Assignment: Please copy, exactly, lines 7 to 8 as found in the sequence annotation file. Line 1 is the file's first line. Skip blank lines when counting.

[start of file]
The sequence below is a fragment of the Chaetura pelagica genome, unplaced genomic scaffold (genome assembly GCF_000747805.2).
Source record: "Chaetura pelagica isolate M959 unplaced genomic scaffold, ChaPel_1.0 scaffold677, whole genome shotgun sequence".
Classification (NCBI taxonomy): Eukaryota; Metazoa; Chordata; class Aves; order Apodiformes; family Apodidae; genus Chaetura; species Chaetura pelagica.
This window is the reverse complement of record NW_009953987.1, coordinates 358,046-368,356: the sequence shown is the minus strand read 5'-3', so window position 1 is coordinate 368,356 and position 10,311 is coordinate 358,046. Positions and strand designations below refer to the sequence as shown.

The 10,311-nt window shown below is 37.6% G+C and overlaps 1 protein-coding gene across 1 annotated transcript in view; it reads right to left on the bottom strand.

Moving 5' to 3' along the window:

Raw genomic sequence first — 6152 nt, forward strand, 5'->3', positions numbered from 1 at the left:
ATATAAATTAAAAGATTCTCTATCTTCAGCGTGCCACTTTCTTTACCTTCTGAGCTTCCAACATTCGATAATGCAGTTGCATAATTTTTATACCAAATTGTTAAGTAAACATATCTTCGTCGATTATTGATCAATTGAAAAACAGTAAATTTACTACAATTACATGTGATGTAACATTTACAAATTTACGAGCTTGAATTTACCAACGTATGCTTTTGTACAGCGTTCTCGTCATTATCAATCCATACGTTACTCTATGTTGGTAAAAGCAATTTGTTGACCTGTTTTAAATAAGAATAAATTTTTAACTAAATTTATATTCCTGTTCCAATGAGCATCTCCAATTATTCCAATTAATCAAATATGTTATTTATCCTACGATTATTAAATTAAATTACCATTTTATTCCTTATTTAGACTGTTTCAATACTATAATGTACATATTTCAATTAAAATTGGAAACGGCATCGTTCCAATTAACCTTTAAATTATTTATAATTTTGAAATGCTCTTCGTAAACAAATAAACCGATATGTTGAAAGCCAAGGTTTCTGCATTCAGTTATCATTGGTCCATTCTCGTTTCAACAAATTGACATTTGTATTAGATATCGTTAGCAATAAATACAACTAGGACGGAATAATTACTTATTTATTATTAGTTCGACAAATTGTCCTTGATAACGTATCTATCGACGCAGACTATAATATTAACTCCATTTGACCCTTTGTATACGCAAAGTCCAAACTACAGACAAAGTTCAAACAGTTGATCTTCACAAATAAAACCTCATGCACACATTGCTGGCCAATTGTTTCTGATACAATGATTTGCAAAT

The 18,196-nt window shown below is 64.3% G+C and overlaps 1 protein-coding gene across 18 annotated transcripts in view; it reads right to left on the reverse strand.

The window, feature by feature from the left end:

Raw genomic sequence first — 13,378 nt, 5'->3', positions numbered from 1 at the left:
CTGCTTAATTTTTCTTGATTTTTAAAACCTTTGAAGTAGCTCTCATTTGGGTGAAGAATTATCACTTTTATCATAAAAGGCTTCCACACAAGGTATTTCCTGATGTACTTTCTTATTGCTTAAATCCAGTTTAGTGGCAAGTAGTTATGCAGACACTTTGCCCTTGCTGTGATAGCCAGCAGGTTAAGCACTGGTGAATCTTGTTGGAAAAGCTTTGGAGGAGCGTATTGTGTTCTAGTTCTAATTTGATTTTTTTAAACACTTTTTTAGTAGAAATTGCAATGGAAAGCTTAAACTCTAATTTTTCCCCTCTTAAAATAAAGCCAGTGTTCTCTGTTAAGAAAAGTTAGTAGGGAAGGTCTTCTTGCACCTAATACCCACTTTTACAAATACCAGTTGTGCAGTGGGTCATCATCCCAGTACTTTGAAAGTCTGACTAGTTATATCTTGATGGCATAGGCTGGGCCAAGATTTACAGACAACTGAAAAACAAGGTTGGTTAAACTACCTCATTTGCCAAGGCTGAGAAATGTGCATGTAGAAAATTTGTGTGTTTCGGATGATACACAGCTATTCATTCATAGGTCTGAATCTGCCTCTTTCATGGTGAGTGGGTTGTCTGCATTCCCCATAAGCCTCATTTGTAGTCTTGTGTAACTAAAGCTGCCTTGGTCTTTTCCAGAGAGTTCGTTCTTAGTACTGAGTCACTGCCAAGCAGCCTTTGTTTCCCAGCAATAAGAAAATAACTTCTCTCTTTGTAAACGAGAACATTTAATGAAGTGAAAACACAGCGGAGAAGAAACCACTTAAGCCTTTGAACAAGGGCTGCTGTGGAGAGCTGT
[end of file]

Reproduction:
Raw genomic sequence first — 6152 nt, forward strand, 5'->3', positions numbered from 1 at the left:
ATATAAATTAAAAGATTCTCTATCTTCAGCGTGCCACTTTCTTTACCTTCTGAGCTTCCAACATTCGATAATGCAGTTGCATAATTTTTATACCAAATTGTTAAGTAAACATATCTTCGTCGATTATTGATCAATTGAAAAACAGTAAATTTACTACAATTACATGTGATGTAACATTTACAAATTTACGAGCTTGAATTTACCAACGTATGCTTTTGTACAGCGTTCTCGTCATTATCAATCCATACGTTACTCTATGTTGGTAAAAGCAATTTGTTGACCTGTTTTAAATAAGAATAAATTTTTAACTAAATTTATATTCCTGTTCCAATGAGCATCTCCAATTATTCCAATTAATCAAATATGTTATTTATCCTACGATTATTAAATTAAATTACCATTTTATTCCTTATTTAGACTGTTTCAATACTATAATGTACATATTTCAATTAAAATTGGAAACGGCATCGTTCCAATTAACCTTTAAATTATTTATAATTTTGAAATGCTCTTCGTAAACAAATAAACCGATATGTTGAAAGCCAAGGTTTCTGCATTCAGTTATCATTGGTCCATTCTCGTTTCAACAAATTGACATTTGTATTAGATATCGTTAGCAATAAATACAACTAGGACGGAATAATTACTTATTTATTATTAGTTCGACAAATTGTCCTTGATAACGTATCTATCGACGCAGACTATAATATTAACTCCATTTGACCCTTTGTATACGCAAAGTCCAAACTACAGACAAAGTTCAAACAGTTGATCTTCACAAATAAAACCTCATGCACACATTGCTGGCCAATTGTTTCTGATACAATGATTTGCAAAT